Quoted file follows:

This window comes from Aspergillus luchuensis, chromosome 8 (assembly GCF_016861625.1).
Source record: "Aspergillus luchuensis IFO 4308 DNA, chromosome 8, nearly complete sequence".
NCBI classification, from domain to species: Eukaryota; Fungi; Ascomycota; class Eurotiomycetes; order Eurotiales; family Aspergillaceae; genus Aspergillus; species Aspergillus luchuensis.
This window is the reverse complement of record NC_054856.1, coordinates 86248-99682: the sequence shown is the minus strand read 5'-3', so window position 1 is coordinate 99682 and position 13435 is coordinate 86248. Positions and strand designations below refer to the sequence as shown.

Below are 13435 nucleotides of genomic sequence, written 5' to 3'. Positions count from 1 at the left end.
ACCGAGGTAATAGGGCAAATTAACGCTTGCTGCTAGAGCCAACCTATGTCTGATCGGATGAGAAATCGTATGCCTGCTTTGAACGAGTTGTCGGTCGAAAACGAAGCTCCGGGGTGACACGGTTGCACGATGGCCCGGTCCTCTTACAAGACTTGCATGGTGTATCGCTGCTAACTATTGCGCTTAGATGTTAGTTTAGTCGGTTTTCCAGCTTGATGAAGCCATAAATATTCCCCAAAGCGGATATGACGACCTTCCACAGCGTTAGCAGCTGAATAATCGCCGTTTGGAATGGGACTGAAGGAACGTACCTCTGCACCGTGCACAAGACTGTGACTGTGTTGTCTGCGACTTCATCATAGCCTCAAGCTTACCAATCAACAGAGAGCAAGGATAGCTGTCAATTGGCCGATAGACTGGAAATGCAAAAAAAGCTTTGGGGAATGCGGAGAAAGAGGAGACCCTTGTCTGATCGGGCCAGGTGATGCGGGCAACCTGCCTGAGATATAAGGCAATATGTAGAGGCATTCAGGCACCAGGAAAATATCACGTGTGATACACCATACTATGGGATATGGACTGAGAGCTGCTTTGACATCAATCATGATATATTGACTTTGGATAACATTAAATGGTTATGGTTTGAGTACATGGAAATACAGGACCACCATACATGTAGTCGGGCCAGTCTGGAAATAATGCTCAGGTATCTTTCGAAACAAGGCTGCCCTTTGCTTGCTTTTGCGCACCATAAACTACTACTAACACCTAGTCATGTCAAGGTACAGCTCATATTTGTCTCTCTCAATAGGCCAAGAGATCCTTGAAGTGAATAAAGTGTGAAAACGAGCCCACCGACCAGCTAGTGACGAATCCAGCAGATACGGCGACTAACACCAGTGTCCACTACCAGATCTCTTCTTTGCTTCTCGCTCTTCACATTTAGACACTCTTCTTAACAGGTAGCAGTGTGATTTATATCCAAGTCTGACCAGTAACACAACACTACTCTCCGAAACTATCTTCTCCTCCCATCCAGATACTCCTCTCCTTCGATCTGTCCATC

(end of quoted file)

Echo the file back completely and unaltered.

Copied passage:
This window comes from Aspergillus luchuensis, chromosome 8 (assembly GCF_016861625.1).
Source record: "Aspergillus luchuensis IFO 4308 DNA, chromosome 8, nearly complete sequence".
NCBI classification, from domain to species: Eukaryota; Fungi; Ascomycota; class Eurotiomycetes; order Eurotiales; family Aspergillaceae; genus Aspergillus; species Aspergillus luchuensis.
This window is the reverse complement of record NC_054856.1, coordinates 86248-99682: the sequence shown is the minus strand read 5'-3', so window position 1 is coordinate 99682 and position 13435 is coordinate 86248. Positions and strand designations below refer to the sequence as shown.

Below are 13435 nucleotides of genomic sequence, written 5' to 3'. Positions count from 1 at the left end.
ACCGAGGTAATAGGGCAAATTAACGCTTGCTGCTAGAGCCAACCTATGTCTGATCGGATGAGAAATCGTATGCCTGCTTTGAACGAGTTGTCGGTCGAAAACGAAGCTCCGGGGTGACACGGTTGCACGATGGCCCGGTCCTCTTACAAGACTTGCATGGTGTATCGCTGCTAACTATTGCGCTTAGATGTTAGTTTAGTCGGTTTTCCAGCTTGATGAAGCCATAAATATTCCCCAAAGCGGATATGACGACCTTCCACAGCGTTAGCAGCTGAATAATCGCCGTTTGGAATGGGACTGAAGGAACGTACCTCTGCACCGTGCACAAGACTGTGACTGTGTTGTCTGCGACTTCATCATAGCCTCAAGCTTACCAATCAACAGAGAGCAAGGATAGCTGTCAATTGGCCGATAGACTGGAAATGCAAAAAAAGCTTTGGGGAATGCGGAGAAAGAGGAGACCCTTGTCTGATCGGGCCAGGTGATGCGGGCAACCTGCCTGAGATATAAGGCAATATGTAGAGGCATTCAGGCACCAGGAAAATATCACGTGTGATACACCATACTATGGGATATGGACTGAGAGCTGCTTTGACATCAATCATGATATATTGACTTTGGATAACATTAAATGGTTATGGTTTGAGTACATGGAAATACAGGACCACCATACATGTAGTCGGGCCAGTCTGGAAATAATGCTCAGGTATCTTTCGAAACAAGGCTGCCCTTTGCTTGCTTTTGCGCACCATAAACTACTACTAACACCTAGTCATGTCAAGGTACAGCTCATATTTGTCTCTCTCAATAGGCCAAGAGATCCTTGAAGTGAATAAAGTGTGAAAACGAGCCCACCGACCAGCTAGTGACGAATCCAGCAGATACGGCGACTAACACCAGTGTCCACTACCAGATCTCTTCTTTGCTTCTCGCTCTTCACATTTAGACACTCTTCTTAACAGGTAGCAGTGTGATTTATATCCAAGTCTGACCAGTAACACAACACTACTCTCCGAAACTATCTTCTCCTCCCATCCAGATACTCCTCTCCTTCGATCTGTCCATC